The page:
Fully informed1
“Fully Informed”

An aspect of the Duty of Care

  • Importance of process

  • Reliance on reports and advice of officers

  • Reliance on professional advisors

  • Common sense/ prudence elements -- time and commitment are required

Good faith and loyalty
“Good Faith” and “Loyalty”

A director must put aside self-interest

  • Essential element of public trust

  • Independence is a key element of modern corporate governance

  • The duty of loyalty

  • The duty of good faith (a separate duty receiving current attention)

Independence of directors
Independence of Directors

  • Definitional challenges -- A variety

  • “Resume” independence

  • An overarching issue in most corporate governance discussions

  • Audit Committees

  • Compensation Committees

  • Nominating Committees

Responsibilities and liabilities
Responsibilities and Liabilities

  • With this focus on the board, directors have increasingly become target defendants in both civil and criminal proceedings

  • So why would anybody serve as a director or officer of a public company?

    • Independent directors now mandated

    • But where do you find them?

Director protections
Director Protections

  • Business Judgment Rule

  • Indemnification

  • Exculpation

  • Lawsuit advantages

    • Class Actions -- Reform Act (PSLRA)

    • Derivative Suits -- SLC’s (Special Litigation Committees)

  • Insurance

But each has vulnerabilities, especially now.

Business judgment rule
Business Judgment Rule

Provides a presumption of regularity when directors act in good faith, without self-interest, and on a fully informed basis.

  • Directors have to make an initial showing, and then

  • Burden of proof is on the party challenging a decision

Importance of process, reliance on inside and outside advisors, and avoidance of conflicts.


How strong is the current presumption?


Indemnification limited by

  • law and public policy (e.g., duty of loyalty, punitive damages, derivative claims)

State statutes are permissive; most companies convert to mandatory indemnification through charter, bylaw or contractual provisions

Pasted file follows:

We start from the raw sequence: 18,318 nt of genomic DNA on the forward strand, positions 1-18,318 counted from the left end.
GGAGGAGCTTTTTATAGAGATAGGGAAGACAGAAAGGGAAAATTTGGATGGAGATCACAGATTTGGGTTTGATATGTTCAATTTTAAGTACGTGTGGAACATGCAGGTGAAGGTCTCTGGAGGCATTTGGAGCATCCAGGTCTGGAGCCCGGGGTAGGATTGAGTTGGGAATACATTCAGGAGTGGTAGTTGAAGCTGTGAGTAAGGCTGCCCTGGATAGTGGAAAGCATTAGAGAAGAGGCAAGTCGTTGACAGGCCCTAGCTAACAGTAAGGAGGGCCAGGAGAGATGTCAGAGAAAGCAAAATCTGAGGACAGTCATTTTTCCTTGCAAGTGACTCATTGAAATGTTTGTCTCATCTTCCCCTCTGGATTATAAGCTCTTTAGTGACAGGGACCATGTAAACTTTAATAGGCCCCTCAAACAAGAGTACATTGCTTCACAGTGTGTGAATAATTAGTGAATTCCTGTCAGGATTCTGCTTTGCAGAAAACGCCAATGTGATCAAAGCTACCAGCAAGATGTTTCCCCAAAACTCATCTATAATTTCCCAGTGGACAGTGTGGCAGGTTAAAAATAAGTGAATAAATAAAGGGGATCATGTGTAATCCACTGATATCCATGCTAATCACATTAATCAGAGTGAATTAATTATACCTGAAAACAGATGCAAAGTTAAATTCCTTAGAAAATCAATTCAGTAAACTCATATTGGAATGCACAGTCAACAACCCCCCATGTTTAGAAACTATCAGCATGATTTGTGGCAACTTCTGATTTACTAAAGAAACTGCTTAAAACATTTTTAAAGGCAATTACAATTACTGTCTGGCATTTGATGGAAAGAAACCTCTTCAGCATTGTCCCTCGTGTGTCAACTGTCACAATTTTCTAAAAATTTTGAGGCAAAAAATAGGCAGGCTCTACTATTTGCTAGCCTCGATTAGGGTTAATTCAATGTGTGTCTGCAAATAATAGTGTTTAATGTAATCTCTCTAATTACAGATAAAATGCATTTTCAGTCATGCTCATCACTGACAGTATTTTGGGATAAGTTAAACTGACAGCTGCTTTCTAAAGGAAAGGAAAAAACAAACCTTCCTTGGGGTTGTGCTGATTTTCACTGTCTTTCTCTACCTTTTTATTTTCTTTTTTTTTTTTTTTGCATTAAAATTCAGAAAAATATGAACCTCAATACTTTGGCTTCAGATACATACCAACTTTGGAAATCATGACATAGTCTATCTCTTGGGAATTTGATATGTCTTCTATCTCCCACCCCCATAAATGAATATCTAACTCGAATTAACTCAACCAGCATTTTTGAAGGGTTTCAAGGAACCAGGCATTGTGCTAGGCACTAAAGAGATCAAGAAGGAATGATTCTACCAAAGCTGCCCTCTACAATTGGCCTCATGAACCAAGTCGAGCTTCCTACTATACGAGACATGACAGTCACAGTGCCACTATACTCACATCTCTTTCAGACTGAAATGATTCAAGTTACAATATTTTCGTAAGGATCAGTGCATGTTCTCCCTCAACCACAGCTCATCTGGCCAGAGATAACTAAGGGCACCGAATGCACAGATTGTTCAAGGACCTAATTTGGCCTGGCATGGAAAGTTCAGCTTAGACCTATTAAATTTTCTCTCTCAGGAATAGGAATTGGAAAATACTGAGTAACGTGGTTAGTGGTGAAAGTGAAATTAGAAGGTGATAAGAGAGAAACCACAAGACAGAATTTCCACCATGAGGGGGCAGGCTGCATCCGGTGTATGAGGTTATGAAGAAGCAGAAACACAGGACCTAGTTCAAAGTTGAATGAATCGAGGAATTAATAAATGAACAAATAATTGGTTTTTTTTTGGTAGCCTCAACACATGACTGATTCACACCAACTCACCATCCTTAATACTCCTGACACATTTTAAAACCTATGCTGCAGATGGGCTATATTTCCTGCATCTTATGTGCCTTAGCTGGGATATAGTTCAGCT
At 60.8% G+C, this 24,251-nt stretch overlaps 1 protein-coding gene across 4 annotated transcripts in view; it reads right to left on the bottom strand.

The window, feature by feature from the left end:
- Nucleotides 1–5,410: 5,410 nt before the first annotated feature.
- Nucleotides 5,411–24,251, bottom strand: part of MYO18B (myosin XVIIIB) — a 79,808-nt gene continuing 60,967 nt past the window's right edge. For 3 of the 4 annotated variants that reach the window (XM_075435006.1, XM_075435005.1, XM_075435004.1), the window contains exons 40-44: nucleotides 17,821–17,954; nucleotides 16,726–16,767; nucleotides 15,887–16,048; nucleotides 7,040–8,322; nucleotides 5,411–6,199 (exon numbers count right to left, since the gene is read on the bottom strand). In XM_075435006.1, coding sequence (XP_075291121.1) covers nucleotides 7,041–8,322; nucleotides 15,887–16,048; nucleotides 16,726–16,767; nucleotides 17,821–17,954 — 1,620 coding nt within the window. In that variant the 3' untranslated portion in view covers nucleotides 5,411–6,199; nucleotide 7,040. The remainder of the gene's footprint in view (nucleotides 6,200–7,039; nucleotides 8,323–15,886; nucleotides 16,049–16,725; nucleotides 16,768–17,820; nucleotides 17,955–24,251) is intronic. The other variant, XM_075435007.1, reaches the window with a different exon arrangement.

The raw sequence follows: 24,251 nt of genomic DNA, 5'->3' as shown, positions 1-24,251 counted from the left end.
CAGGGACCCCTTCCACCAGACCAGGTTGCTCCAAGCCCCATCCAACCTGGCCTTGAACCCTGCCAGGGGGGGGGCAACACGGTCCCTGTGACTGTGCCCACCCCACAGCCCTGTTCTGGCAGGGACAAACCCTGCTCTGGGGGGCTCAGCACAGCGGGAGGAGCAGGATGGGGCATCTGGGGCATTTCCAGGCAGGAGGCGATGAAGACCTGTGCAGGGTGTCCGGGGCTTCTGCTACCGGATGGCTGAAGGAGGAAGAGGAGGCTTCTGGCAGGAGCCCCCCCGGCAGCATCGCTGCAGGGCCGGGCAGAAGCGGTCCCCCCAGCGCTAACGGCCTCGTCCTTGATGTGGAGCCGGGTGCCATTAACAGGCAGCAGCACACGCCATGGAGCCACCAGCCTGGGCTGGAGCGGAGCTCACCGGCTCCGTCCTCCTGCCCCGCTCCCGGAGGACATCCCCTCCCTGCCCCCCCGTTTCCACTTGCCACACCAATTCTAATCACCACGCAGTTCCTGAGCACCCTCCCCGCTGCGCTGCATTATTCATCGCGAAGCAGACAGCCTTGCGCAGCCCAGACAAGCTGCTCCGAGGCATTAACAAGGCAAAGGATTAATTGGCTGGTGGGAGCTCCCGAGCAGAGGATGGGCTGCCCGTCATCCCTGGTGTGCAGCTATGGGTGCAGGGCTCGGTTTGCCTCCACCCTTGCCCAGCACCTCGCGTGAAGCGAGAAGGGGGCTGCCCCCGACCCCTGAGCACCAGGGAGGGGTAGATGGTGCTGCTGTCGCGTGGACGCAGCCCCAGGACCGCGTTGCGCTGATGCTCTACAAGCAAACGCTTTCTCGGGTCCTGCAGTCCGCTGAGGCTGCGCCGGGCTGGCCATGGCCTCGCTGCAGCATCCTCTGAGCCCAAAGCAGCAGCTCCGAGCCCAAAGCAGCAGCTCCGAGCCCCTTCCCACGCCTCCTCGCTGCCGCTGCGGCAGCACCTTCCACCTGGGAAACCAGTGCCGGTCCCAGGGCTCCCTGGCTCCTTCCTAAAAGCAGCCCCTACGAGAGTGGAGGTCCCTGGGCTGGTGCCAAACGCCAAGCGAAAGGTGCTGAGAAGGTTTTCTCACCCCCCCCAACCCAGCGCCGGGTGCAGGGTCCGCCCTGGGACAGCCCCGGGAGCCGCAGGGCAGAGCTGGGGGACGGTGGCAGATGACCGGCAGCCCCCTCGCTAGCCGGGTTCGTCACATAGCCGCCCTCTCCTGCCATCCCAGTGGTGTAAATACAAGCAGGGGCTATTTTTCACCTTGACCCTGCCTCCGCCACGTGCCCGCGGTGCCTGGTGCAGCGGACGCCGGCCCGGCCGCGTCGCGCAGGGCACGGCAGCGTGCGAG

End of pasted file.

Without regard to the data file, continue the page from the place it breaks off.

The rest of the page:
• financial resources of the company itself (Enron and Adelphia examples)


  • The first line of defense

  • Authority to indemnify created by statute

  • Statutes are permissive in most respects, although indemnification is mandatory when

    • Wholly successful on the merits or otherwise

    • “Otherwise” includes procedural defenses

    • “Wholly” excludes in Texas partial successes

  • Statutes distinguish between claims made by third parties and those made by or in the right of third parties


  • Director must meet the statutory standard of conduct to be entitled to indemnification

    • Acted in good faith, and

    • In a manner reasonably believed to have been in the corporation’s best interests, or

    • Not opposed to such best interests in Delaware, and in Texas when director is not acting in an official capacity.

    • In the case of a criminal claim, the director must have had no reasonable cause to believe the conduct was unlawful.


  • Determination that standards have been met must be made by

    • a disinterested board or board committee, or

    • disinterested stockholders, or

    • special or independent legal counsel.

  • Determination need not be made, however, for advancement of expenses.

Advancement of expenses
Advancement of Expenses

  • Perhaps the most important aspect of indemnification, and it clearly is the most important at the outset of any claim or lawsuit.

  • Advancement is permissive unless made mandatory by charter, bylaw or agreement.

Advancement of expenses1
Advancement of Expenses

  • The advancement must be made in conjunction with an undertaking or promise to repay the amounts advanced if it is ultimately determined that the director is not entitled to indemnification.

  • The undertaking to repay the advancement need not be secured.


  • Several ways to make permissive indemnification mandatory

  • Bylaw or charter provisions

    • General or Specific

    • Separate Indemnification Agreements

Indemnification agreements
Indemnification Agreements

An indemnification agreement could provide, among other things, the following: